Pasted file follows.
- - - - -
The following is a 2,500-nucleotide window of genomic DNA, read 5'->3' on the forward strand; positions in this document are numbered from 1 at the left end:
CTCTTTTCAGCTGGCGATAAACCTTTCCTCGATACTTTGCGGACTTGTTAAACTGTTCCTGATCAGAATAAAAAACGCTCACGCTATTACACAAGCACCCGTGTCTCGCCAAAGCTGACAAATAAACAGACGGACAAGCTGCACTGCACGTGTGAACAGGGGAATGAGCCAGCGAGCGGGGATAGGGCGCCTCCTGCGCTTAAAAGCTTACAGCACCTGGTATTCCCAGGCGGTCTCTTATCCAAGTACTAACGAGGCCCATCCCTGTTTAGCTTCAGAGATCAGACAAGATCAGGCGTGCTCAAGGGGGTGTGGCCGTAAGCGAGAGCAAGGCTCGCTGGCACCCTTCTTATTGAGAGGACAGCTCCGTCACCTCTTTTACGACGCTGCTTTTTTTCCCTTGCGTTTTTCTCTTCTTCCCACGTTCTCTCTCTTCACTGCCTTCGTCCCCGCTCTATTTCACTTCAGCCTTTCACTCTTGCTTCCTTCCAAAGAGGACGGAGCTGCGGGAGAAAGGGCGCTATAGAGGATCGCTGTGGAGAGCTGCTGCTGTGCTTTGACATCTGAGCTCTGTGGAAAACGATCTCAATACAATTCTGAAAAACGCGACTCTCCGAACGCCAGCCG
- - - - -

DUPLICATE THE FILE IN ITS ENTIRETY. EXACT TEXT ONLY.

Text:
The following is a 2,500-nucleotide window of genomic DNA, read 5'->3' on the forward strand; positions in this document are numbered from 1 at the left end:
CTCTTTTCAGCTGGCGATAAACCTTTCCTCGATACTTTGCGGACTTGTTAAACTGTTCCTGATCAGAATAAAAAACGCTCACGCTATTACACAAGCACCCGTGTCTCGCCAAAGCTGACAAATAAACAGACGGACAAGCTGCACTGCACGTGTGAACAGGGGAATGAGCCAGCGAGCGGGGATAGGGCGCCTCCTGCGCTTAAAAGCTTACAGCACCTGGTATTCCCAGGCGGTCTCTTATCCAAGTACTAACGAGGCCCATCCCTGTTTAGCTTCAGAGATCAGACAAGATCAGGCGTGCTCAAGGGGGTGTGGCCGTAAGCGAGAGCAAGGCTCGCTGGCACCCTTCTTATTGAGAGGACAGCTCCGTCACCTCTTTTACGACGCTGCTTTTTTTCCCTTGCGTTTTTCTCTTCTTCCCACGTTCTCTCTCTTCACTGCCTTCGTCCCCGCTCTATTTCACTTCAGCCTTTCACTCTTGCTTCCTTCCAAAGAGGACGGAGCTGCGGGAGAAAGGGCGCTATAGAGGATCGCTGTGGAGAGCTGCTGCTGTGCTTTGACATCTGAGCTCTGTGGAAAACGATCTCAATACAATTCTGAAAAACGCGACTCTCCGAACGCCAGCCG